Simone Manuel, Penny Oleksiak Tie For Gold In Historic 100 Free Final

Photo Courtesy: Erich Schlegel-USA TODAY Sports

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Women’s 100 Free FINAL:

In what can only be described as an absolute upset from the predicted results, the women’s 100 free final proved to be a record-breaking event in many ways.

Cate Campbell of Australia, the current World Record holder in this event, jumped to an immediate lead in the water, pulling ahead of her own World Record split at the turn, giving all who were watching the impression that the race was hers. But just when she had pulled ahead the rest of the field gained on her with Canada’s young sprint star Penny Oleksiak and the USA’s Simone Manuel joining Cate and Bronte Campbell at the top of the heat.

The announcers themselves were briefly confused as an “OR,” signifying a new Olympic Record, appeared next to Manuel’s name, while a “1” appeared next to Oleksiak’s. Only then did everyone realize that the two sprint stars, rookies to the Olympic stage, had tied for the Gold medal in Olympic Record fashion with a 52.70.

The duo’s time of 52.70 took down Oleksiak’s Canadian and World Junior records of 52.72, while also downing Amanda Weir’s 2009 American record 53.02. Manuel’s first place finish also marks her as the first African-American woman to win an Olympic gold medal in swimming.

Sweden’s Sarah Sjostrom snuck her hand to the wall to claim bronze with a 52.99, just ahead of Bronte’s final time of 53.04.

Reigning Olympic champion Ranomi Kromowidjojo of the Netherlands finished fifth overall with a 53.08, while Cate slipped to a shocking sixth with a 53.24.

The USA’s Abbey Weitzeil took seventh with a time of 53.30, while Jeanette Ottesen of Denmark finished eighth with a 53.36.

Rank Lane Time Time
Behind R.T. 50m
1 3 MANUEL Simone USA 0.68 (3) 25.24 52.70 OR,AM
27.46
1 5 OLEKSIAK Penny CAN 0.69 (7) 25.70 52.70 OR,AM,WJ
27.00
3 6 SJOSTROM Sarah SWE 0.68 (5) 25.45 52.99 0.29
27.54
4 2 CAMPBELL Bronte AUS 0.69 (2) 25.04 53.04 0.34
28.00
5 1 KROMOWIDJOJO Ranomi NED 0.70 (6) 25.55 53.08 0.38
27.53
6 4 CAMPBELL Cate AUS 0.80 (1) 24.77 53.24 0.54
28.47
7 8 WEITZEIL Abbey USA 0.70 (4) 25.39 53.30 0.60
27.91
8 7 OTTESEN Jeanette DEN 0.68 (8) 25.79 53.36 0.66
27.57

Full results from tonight available here.

8 Comments

8 comments

  1. avatar
    No Name

    If you watch the start in frame-by-frame motion, Cate Campbell flinches on the start because a starting light triggered before the actual start happened. It was obvious enough for me to notice it in real-time and when I watched it in slow-motion, I noticed the technical error of the starting light going off early. I don’t know what effect it had, but if she swam the race thinking she false started, it might have had a huge effect. Not trying to take anything away from the other racers, just a very unfortunate incident.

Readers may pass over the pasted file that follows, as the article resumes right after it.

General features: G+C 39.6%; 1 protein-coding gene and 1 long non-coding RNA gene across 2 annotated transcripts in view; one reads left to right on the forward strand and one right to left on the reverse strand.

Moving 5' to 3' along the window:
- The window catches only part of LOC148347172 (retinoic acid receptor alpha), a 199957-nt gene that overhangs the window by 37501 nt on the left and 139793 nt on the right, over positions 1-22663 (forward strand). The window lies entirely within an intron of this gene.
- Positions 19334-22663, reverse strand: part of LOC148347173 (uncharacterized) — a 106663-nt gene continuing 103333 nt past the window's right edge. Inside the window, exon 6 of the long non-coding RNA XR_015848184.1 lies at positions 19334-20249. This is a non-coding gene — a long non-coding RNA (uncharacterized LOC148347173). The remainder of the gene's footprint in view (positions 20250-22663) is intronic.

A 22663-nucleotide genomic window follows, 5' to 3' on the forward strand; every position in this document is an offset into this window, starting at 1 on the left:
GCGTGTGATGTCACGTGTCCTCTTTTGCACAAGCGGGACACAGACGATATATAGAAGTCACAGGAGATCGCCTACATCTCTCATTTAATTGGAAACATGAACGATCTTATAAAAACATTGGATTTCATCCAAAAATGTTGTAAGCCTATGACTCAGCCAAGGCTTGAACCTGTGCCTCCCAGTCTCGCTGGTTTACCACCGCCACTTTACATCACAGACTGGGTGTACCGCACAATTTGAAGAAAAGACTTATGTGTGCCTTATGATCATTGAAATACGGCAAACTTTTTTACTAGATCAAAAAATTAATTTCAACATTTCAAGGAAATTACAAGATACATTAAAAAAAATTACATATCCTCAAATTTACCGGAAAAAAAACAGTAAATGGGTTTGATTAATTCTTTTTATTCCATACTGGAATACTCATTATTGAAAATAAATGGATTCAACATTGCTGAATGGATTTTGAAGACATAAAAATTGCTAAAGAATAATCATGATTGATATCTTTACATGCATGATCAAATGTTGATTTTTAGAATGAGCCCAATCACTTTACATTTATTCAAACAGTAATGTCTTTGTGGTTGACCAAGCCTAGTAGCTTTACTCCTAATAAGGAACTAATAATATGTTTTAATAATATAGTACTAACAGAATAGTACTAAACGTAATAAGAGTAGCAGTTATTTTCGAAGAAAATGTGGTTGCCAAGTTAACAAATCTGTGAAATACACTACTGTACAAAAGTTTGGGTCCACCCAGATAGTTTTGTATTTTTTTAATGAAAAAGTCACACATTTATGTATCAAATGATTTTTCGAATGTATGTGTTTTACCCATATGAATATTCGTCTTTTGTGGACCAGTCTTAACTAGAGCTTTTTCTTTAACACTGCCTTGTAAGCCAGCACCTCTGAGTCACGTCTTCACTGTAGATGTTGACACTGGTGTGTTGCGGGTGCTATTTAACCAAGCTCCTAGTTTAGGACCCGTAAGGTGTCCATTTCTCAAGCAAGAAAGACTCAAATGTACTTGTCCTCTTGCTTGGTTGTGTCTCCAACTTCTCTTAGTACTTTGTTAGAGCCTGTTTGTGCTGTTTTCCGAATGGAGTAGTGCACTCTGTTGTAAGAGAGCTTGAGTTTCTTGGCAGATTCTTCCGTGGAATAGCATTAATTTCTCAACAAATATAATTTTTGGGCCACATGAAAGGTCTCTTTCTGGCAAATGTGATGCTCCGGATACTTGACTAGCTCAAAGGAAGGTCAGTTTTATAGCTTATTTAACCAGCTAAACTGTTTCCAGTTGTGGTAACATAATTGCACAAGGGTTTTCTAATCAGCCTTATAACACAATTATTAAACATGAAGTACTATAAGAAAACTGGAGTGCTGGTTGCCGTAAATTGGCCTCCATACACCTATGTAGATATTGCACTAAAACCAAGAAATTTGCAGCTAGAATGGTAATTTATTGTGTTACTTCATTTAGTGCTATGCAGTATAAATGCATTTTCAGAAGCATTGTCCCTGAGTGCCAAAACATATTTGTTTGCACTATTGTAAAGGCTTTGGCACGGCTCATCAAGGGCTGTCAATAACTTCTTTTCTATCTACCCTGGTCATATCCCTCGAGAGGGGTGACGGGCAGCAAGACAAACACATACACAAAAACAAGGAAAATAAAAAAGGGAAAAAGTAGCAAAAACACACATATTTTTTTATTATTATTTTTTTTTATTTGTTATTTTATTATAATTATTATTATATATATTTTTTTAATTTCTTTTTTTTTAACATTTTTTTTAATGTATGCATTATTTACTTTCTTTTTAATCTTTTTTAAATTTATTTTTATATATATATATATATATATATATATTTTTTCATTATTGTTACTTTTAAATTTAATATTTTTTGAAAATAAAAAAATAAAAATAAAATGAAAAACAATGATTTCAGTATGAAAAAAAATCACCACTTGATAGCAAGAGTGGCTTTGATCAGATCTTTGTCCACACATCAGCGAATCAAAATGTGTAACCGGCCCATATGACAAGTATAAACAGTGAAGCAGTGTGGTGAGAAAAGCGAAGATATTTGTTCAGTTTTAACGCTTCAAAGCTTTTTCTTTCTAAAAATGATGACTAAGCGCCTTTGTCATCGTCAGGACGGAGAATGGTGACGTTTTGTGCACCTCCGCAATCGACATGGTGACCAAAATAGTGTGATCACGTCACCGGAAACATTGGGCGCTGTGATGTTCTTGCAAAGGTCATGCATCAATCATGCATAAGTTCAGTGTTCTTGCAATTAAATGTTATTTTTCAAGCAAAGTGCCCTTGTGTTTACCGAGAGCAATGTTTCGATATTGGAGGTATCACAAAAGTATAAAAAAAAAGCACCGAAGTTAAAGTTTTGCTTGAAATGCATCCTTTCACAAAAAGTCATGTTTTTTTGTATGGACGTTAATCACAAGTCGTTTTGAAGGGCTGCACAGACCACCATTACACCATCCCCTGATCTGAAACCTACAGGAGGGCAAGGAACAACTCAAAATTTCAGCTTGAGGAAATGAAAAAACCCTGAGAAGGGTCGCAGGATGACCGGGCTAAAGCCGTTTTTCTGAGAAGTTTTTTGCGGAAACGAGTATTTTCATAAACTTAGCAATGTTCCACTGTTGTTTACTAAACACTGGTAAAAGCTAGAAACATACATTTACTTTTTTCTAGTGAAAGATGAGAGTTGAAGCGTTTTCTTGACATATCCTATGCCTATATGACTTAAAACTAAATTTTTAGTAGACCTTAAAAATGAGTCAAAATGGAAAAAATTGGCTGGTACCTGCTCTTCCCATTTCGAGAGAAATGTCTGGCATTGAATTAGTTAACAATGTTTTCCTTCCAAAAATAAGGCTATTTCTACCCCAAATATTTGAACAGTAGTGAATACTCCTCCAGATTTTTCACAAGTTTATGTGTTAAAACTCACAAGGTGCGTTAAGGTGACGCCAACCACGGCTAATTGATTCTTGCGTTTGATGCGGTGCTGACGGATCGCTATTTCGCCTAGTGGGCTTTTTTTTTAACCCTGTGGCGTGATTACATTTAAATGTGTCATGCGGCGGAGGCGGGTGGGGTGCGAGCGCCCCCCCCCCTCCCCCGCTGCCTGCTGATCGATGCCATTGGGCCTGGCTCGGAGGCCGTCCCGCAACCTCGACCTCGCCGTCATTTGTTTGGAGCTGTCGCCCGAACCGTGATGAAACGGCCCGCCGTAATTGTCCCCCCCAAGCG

• avatar
      San Burnham

      Campbell was far ahead at the first 50 but Oleksiak has an amazing finish and she qualified 2nd so this should not be a surprise. I dont think her start had anything to do with her loss.

  2. avatar
    Rachel Richardson

    Swimmers shouldn’t be looking at the light only listening for the tone. I don’t understand her quandary. The light will always go on before the tone as the speed of light is faster.

  3. avatar
    Wane Oviatt

    The light is the official starting signal. The tone is a backup provided for convenience.

    • avatar
      Mike Norman

      Is this actually an official rule? I couldn’t find anything specicific on the FINA site. I find it VERY hard to believe the swimmers are supposed to be watching for a light vs. listening for the tone, unless they’re hearing impaired.

    • avatar
      Mike B

      Actually, there is a horn built into each block. The swimmers go on the horn. The light is for the timers, when there are timers. The swimmers can’t see the light. Doesn’t t make a huge amount if sense but that’s how it’s done. Flinching is not considered a false start. Movement in the directon of the race after coming to a complete stop is.

  4. avatar
    Shibly

    biggest upset in the olympic swimming history, you may call it a miracle in the water

  5. avatar
    GG

    No huge surprise as Penny Oleksiak is on fire at this meet. She qualified 2nd to finals and her time was one hundredth of a second slower than the new Olympic record and the Australian world record holder. How is this a massive surprise? She has only just begun.

Author: Taylor Brien

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Taylor Brien is the Assistant Operations Manager and a staff writer at Swimming World. A native of Bettendorf, IA and a 2015 graduate of Illinois College, she has covered a variety of events since joining the SW team in 2015, including the NCAA Championships, World Championships, Olympic Trials, and 2016 Rio Olympic Games.

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